Melancthon Village, located in Dufferin County, began as a small stopping place in 1851. By the mid 1850s, it contained three hotels and a post office, followed by a blacksmith shop, carpentry business, school, and an Orange lodge. Roman Catholic and Methodist churches sprang up a few years later.
The arrival of the railway led to the construction of a store and a much larger hotel, which also served as a distribution centre for alcohol, as per the practice of the times. Another new business was a saw and shingle mill, first opened in 1877.
Melancthon’s hotel business declined sharply following the enaction of the Scott Act, which forbade the sale of liquor in hotels. On the positive side, one of its more successful businesses was a granary and hay operation. As a result, the Canada Grain Company took over that business in 1906 adding a large grain elevator near the railway station.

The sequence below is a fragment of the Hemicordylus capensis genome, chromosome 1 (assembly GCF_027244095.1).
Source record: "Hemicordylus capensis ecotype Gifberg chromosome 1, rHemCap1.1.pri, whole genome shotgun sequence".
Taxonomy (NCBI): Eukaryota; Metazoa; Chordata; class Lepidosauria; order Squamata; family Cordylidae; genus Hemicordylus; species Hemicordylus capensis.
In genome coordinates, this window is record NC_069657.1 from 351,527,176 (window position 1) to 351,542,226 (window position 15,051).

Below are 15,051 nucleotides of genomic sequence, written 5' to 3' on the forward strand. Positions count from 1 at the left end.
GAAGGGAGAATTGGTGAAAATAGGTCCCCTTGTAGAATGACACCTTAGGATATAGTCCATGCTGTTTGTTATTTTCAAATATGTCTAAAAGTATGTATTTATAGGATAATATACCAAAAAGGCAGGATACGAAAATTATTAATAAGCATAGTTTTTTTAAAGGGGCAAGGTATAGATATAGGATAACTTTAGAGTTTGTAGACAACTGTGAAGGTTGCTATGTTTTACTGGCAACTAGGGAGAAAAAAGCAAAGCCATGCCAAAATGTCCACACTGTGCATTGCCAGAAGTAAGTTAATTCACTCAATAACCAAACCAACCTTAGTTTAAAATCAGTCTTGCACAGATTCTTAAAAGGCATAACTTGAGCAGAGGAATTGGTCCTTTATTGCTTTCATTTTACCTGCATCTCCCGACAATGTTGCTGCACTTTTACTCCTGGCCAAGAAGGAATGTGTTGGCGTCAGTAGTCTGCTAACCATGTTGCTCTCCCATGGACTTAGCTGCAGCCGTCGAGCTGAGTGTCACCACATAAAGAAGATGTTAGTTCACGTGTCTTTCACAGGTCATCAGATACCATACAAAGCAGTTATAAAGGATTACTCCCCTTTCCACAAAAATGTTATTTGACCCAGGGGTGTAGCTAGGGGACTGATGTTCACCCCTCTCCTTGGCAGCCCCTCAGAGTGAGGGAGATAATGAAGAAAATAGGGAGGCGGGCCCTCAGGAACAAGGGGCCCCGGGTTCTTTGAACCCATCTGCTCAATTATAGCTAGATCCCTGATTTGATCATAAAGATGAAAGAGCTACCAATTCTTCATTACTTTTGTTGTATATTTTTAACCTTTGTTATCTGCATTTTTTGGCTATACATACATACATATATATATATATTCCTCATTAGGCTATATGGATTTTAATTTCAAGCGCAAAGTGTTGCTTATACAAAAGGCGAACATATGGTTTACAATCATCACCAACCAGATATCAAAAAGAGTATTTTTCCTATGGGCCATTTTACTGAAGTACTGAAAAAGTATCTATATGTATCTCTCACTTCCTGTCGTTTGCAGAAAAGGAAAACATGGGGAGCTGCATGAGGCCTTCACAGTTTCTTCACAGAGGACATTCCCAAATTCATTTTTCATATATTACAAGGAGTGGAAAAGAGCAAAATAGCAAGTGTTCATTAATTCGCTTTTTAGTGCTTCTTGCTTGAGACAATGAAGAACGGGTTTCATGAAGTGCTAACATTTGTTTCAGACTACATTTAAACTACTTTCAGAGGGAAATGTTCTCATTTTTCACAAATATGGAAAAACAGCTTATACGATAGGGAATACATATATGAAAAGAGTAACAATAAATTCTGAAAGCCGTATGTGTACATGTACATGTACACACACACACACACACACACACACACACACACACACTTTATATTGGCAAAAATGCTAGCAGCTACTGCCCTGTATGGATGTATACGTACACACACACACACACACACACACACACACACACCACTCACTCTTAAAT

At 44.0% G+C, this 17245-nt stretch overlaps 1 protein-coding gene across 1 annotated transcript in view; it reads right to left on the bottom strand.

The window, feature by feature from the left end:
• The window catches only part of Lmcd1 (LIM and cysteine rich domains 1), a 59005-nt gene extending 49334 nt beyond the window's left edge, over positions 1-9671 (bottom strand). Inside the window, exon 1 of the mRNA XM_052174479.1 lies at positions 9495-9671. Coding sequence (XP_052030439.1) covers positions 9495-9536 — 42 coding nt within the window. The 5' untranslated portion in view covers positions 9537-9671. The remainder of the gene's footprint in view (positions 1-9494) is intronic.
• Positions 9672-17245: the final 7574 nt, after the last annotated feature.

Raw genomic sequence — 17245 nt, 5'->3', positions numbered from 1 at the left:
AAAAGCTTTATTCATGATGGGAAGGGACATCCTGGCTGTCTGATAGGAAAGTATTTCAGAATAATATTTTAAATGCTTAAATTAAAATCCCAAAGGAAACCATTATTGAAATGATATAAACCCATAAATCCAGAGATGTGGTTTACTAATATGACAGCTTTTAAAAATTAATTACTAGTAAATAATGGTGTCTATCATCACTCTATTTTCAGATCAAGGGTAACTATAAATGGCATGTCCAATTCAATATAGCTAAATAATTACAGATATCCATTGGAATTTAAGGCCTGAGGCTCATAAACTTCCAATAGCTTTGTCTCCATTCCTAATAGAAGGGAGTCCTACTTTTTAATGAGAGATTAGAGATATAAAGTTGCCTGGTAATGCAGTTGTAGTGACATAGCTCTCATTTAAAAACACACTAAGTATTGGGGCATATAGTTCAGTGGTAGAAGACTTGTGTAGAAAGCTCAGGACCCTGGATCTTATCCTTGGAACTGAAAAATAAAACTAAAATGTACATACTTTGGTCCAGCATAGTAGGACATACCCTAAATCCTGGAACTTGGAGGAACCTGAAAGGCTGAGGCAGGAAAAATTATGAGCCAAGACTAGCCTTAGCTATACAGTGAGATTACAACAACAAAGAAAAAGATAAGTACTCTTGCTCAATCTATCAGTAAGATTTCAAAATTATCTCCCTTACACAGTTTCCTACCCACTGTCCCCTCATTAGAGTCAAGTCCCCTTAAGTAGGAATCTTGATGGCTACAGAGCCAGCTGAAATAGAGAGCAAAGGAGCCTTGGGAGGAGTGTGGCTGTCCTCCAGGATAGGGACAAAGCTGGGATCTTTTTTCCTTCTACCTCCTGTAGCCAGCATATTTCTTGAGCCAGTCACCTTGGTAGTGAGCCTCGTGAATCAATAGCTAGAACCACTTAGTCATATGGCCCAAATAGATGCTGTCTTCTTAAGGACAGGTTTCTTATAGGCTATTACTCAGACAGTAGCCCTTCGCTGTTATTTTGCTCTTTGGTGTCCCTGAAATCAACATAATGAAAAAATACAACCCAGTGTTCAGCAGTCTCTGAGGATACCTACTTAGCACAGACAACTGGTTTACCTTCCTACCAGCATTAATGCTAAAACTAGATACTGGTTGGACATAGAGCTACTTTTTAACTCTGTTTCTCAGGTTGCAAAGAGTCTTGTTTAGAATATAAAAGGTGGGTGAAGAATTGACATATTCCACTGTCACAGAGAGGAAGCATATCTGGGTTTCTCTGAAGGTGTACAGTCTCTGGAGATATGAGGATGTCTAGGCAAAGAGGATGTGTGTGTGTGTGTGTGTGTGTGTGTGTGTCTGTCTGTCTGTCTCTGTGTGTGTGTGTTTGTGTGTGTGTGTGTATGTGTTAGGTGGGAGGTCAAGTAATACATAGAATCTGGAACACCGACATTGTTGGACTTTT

Following the end of World War I, Melancthon fell into a steep decline from which it never recovered. Slowly it began to trickle away piece by piece. The last building, a general store and gas bar, stood until 2007.
Today nothing remains of Melancthon apart from a few century homes, the Roman Catholic church, and the small Methodist cemetery at the side of the highway. There are a number of abandoned farmhouses in the area from a later period. The provincial government reclaimed the barren remains of the old townsite which is now home to a massive wind farm. Learn more